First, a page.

Related post:

Are advance polling numbers an indication St. Thomas voters are engaged?


In a late development yesterday (Nov. 9) this corner met with mayor-elect Joe Preston in the CASO station office of MPP Jeff Yurek in an attempt to clarify issues of responsibility when dealing with unlicensed residential homes in St. Thomas, specifically Walnut Manor, owned an operated by Niagara Supportive Living of Welland, Ontario.
In a nutshell, it’s a matter of which organization or level of government is responsible for ensuring a level of minimum standards when free enterprise butts head with the provision of basic requirements for vulnerable individuals living in a domiciliary facility such as accommodation, safety, health, and nutrition.
20 jt 04 walnutmanorjpgPreston stressed the residence is a for-profit operation which he is not opposed to, however, if the city is deemed the responsible authority for maintaining minimum standards, and is not doing so, then that needs to be addressed in some fashion.
In a recent conversation with St. Thomas-Elgin Social Services Director Elizabeth Sebestyen, she indicated progress is being made to introduce some form of regulatory standards for unlicensed facilities like Walnut Manor.
Back in June, members of council were in receipt of a comprehensive report from Tim Welch Consulting out of Cambridge, which undertook the city’s 10-year housing and homelessness plan.
The document also delved into what is referred to as informal residential care facilities (RCF) like Walnut Manor.
The housing report recommends the city craft a bylaw to license care facilities and beds not licensed by the province “To help protect the health and well-being of RCF tenants.”
Part of the solution, suggested Yurek, may be contained in much-anticipated changes to the province’s social assistance plan. Community Services Minister Lisa MacLeod will announce the details on Nov. 22.
In a statement, MacLeod stressed, “Ontarians deserve a system where those with disabilities are treated with dignity and where hard work and commitment by recipients is met by empowerment and trust from their government.”
Looming on the horizon are new fire sprinkler regulations slated to come into play in less than two months. Could the absence of compliance ultimately determine the fate of the residents of Walnut Manor?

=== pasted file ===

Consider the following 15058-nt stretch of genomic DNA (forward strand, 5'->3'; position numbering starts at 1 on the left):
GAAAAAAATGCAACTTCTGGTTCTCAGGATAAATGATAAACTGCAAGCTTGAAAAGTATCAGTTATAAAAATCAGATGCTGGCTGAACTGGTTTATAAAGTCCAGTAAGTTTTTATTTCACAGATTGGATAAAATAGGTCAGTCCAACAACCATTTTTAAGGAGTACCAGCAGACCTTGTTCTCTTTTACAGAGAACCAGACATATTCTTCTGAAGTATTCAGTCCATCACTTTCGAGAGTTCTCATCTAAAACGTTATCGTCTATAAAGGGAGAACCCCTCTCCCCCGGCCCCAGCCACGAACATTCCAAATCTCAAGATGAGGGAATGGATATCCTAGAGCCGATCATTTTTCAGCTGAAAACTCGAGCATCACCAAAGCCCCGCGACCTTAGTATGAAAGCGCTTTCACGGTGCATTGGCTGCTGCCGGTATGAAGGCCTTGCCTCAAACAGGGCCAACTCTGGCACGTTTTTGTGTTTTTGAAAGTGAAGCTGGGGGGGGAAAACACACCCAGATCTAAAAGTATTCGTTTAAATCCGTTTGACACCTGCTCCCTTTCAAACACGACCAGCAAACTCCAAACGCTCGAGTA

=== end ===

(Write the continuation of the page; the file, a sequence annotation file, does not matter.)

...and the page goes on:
Related posts:

They have yet to close the gap, but talks continue in an effort to avert a strike in St. Thomas

Will the city advocate for its most vulnerable citizens?


Thursday night in Dallas, Joe Thornton logged his 1,500th NHL game. It’s one of several milestones the St. Thomas native can achieve this campaign.
He is one goal shy of the 400-goal mark, which would put him in the elite company of 10 other players to log that number of goals plus 1,000 assists.

Thornton, Joe jpg

Photo courtesy

Who could have imagined back in 1997 during the NHL draft Thornton, the first pick overall by the Boston Bruins, would be taking to the ice for his 21st season and already assured of his place in the Hockey Hall of Fame.
There’s a fascinating read on The Athletic website ( chronicling why, at the age of nine, Thornton switched from wearing number 2 on the back of his jersey to number 19, which has stuck with him throughout his lengthy NHL career.
The story opens with how a broken finger may very well have handed Thornton his ticket to the NHL.


Mayor-elect Joe Preston left no doubt about leading a winning team for the next four years. He posted on the City Scope Facebook page, “Looking forward to the great things council can do with the talent on it.”

And reader Bud Lorch is pleased with the return of Steve Peters to city council and, in particular, his proclamation “I’ll be fighting to make sure we are not becoming a platform for any one particular party of any stripe at the local level. That’s always been a big one for me.” That’s music to the ears of Lorch and he concluded, “And that’s why I’ve always supported Steve.”


A public meeting will be held beginning at 10 a.m., November 13 in Room 304 at city hall hosted by the Site Plan Control Committee to consider an application for three (7-9 storey) apartment buildings on the former Alma College site at 96 Moore Street.

For readers in Southwold township, and in particular Talbotville, the next council meeting is Tuesday (Nov. 13) in Fingal where the proposed subdivision consisting of 335 lots for single, detached residential dwellings could be up for approval by their elected representatives.


“Bad officials are elected by good citizens who do not vote.”

– American drama critic George Jean Nathan